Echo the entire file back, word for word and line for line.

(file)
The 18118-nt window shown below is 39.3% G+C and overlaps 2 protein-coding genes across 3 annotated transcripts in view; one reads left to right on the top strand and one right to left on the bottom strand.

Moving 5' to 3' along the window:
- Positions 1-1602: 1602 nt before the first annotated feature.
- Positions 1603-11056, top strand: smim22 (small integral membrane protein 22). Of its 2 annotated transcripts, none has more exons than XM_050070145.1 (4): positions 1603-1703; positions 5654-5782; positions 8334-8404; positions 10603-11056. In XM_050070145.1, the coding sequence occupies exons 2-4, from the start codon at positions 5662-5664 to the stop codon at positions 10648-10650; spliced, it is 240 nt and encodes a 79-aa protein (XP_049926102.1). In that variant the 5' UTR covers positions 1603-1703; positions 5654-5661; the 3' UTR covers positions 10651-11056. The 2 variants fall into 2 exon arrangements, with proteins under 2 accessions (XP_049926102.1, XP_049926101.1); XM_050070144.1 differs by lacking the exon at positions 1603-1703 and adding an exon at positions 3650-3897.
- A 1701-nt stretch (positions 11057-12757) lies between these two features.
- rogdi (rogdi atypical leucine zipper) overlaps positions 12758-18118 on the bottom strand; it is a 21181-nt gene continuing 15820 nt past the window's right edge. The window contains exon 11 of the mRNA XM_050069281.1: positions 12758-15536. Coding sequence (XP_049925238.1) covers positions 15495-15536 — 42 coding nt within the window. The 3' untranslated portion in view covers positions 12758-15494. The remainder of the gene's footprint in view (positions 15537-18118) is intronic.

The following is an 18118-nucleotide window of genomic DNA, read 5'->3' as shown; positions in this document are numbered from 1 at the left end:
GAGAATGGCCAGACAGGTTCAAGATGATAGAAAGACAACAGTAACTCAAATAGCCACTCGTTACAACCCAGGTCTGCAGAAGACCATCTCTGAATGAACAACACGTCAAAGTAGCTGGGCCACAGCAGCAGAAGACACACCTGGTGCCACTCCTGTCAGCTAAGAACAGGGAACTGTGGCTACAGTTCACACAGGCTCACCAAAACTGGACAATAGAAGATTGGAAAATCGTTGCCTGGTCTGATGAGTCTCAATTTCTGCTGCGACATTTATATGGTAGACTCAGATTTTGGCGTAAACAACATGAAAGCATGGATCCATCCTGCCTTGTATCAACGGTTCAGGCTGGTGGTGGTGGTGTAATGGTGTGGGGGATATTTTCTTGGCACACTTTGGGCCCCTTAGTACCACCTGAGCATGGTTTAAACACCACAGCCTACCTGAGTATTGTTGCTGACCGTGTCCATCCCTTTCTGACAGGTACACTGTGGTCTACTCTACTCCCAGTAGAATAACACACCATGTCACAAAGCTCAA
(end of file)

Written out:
The 18118-nt window shown below is 39.3% G+C and overlaps 2 protein-coding genes across 3 annotated transcripts in view; one reads left to right on the top strand and one right to left on the bottom strand.

Moving 5' to 3' along the window:
- Positions 1-1602: 1602 nt before the first annotated feature.
- Positions 1603-11056, top strand: smim22 (small integral membrane protein 22). Of its 2 annotated transcripts, none has more exons than XM_050070145.1 (4): positions 1603-1703; positions 5654-5782; positions 8334-8404; positions 10603-11056. In XM_050070145.1, the coding sequence occupies exons 2-4, from the start codon at positions 5662-5664 to the stop codon at positions 10648-10650; spliced, it is 240 nt and encodes a 79-aa protein (XP_049926102.1). In that variant the 5' UTR covers positions 1603-1703; positions 5654-5661; the 3' UTR covers positions 10651-11056. The 2 variants fall into 2 exon arrangements, with proteins under 2 accessions (XP_049926102.1, XP_049926101.1); XM_050070144.1 differs by lacking the exon at positions 1603-1703 and adding an exon at positions 3650-3897.
- A 1701-nt stretch (positions 11057-12757) lies between these two features.
- rogdi (rogdi atypical leucine zipper) overlaps positions 12758-18118 on the bottom strand; it is a 21181-nt gene continuing 15820 nt past the window's right edge. The window contains exon 11 of the mRNA XM_050069281.1: positions 12758-15536. Coding sequence (XP_049925238.1) covers positions 15495-15536 — 42 coding nt within the window. The 3' untranslated portion in view covers positions 12758-15494. The remainder of the gene's footprint in view (positions 15537-18118) is intronic.

The following is an 18118-nucleotide window of genomic DNA, read 5'->3' as shown; positions in this document are numbered from 1 at the left end:
GAGAATGGCCAGACAGGTTCAAGATGATAGAAAGACAACAGTAACTCAAATAGCCACTCGTTACAACCCAGGTCTGCAGAAGACCATCTCTGAATGAACAACACGTCAAAGTAGCTGGGCCACAGCAGCAGAAGACACACCTGGTGCCACTCCTGTCAGCTAAGAACAGGGAACTGTGGCTACAGTTCACACAGGCTCACCAAAACTGGACAATAGAAGATTGGAAAATCGTTGCCTGGTCTGATGAGTCTCAATTTCTGCTGCGACATTTATATGGTAGACTCAGATTTTGGCGTAAACAACATGAAAGCATGGATCCATCCTGCCTTGTATCAACGGTTCAGGCTGGTGGTGGTGGTGTAATGGTGTGGGGGATATTTTCTTGGCACACTTTGGGCCCCTTAGTACCACCTGAGCATGGTTTAAACACCACAGCCTACCTGAGTATTGTTGCTGACCGTGTCCATCCCTTTCTGACAGGTACACTGTGGTCTACTCTACTCCCAGTAGAATAACACACCATGTCACAAAGCTCAA